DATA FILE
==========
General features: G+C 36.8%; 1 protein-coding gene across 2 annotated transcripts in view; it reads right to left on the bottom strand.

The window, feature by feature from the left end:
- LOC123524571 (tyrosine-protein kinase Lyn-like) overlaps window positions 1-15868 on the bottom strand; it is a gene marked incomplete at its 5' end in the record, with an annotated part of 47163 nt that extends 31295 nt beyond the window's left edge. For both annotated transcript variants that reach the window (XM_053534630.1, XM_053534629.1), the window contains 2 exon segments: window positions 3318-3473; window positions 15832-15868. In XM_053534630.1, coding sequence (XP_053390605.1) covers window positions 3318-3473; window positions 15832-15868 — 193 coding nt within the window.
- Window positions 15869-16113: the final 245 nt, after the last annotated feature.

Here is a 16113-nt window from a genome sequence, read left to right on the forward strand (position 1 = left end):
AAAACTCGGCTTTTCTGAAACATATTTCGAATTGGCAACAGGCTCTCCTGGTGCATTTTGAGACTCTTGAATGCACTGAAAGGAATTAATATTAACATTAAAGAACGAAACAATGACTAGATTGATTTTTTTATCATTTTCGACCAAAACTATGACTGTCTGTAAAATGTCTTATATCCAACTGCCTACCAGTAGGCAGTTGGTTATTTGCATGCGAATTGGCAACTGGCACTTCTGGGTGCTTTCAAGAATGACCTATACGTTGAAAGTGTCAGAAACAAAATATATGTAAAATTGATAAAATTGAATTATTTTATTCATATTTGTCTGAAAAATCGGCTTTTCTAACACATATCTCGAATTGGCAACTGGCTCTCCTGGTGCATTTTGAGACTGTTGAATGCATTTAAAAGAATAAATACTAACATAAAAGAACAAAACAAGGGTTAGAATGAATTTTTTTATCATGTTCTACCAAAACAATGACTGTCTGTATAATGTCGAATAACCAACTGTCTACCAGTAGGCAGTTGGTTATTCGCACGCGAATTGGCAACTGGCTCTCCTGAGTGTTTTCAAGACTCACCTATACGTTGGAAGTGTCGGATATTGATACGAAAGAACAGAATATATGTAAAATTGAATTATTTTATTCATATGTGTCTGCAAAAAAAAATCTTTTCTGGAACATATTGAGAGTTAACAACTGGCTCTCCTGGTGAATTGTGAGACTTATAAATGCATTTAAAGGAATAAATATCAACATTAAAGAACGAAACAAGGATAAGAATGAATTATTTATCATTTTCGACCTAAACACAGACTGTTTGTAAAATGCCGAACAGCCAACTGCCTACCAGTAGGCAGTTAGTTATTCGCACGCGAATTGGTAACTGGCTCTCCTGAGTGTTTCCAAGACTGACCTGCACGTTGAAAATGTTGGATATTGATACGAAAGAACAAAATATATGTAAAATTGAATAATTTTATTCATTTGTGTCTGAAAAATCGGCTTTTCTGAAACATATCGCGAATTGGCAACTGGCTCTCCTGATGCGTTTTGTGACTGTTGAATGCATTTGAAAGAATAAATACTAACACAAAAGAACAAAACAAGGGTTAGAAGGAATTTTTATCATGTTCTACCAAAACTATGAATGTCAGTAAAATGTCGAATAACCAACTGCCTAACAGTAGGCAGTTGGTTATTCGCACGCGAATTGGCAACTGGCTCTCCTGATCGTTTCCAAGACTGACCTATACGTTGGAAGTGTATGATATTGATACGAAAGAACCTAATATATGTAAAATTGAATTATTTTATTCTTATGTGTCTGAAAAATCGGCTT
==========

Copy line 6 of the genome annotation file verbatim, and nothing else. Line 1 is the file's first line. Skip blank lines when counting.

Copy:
AAAACTCGGCTTTTCTGAAACATATTTCGAATTGGCAACAGGCTCTCCTGGTGCATTTTGAGACTCTTGAATGCACTGAAAGGAATTAATATTAACATTAAAGAACGAAACAATGACTAGATTGATTTTTTTATCATTTTCGACCAAAACTATGACTGTCTGTAAAATGTCTTATATCCAACTGCCTACCAGTAGGCAGTTGGTTATTTGCATGCGAATTGGCAACTGGCACTTCTGGGTGCTTTCAAGAATGACCTATACGTTGAAAGTGTCAGAAACAAAATATATGTAAAATTGATAAAATTGAATTATTTTATTCATATTTGTCTGAAAAATCGGCTTTTCTAACACATATCTCGAATTGGCAACTGGCTCTCCTGGTGCATTTTGAGACTGTTGAATGCATTTAAAAGAATAAATACTAACATAAAAGAACAAAACAAGGGTTAGAATGAATTTTTTTATCATGTTCTACCAAAACAATGACTGTCTGTATAATGTCGAATAACCAACTGTCTACCAGTAGGCAGTTGGTTATTCGCACGCGAATTGGCAACTGGCTCTCCTGAGTGTTTTCAAGACTCACCTATACGTTGGAAGTGTCGGATATTGATACGAAAGAACAGAATATATGTAAAATTGAATTATTTTATTCATATGTGTCTGCAAAAAAAAATCTTTTCTGGAACATATTGAGAGTTAACAACTGGCTCTCCTGGTGAATTGTGAGACTTATAAATGCATTTAAAGGAATAAATATCAACATTAAAGAACGAAACAAGGATAAGAATGAATTATTTATCATTTTCGACCTAAACACAGACTGTTTGTAAAATGCCGAACAGCCAACTGCCTACCAGTAGGCAGTTAGTTATTCGCACGCGAATTGGTAACTGGCTCTCCTGAGTGTTTCCAAGACTGACCTGCACGTTGAAAATGTTGGATATTGATACGAAAGAACAAAATATATGTAAAATTGAATAATTTTATTCATTTGTGTCTGAAAAATCGGCTTTTCTGAAACATATCGCGAATTGGCAACTGGCTCTCCTGATGCGTTTTGTGACTGTTGAATGCATTTGAAAGAATAAATACTAACACAAAAGAACAAAACAAGGGTTAGAAGGAATTTTTATCATGTTCTACCAAAACTATGAATGTCAGTAAAATGTCGAATAACCAACTGCCTAACAGTAGGCAGTTGGTTATTCGCACGCGAATTGGCAACTGGCTCTCCTGATCGTTTCCAAGACTGACCTATACGTTGGAAGTGTATGATATTGATACGAAAGAACCTAATATATGTAAAATTGAATTATTTTATTCTTATGTGTCTGAAAAATCGGCTT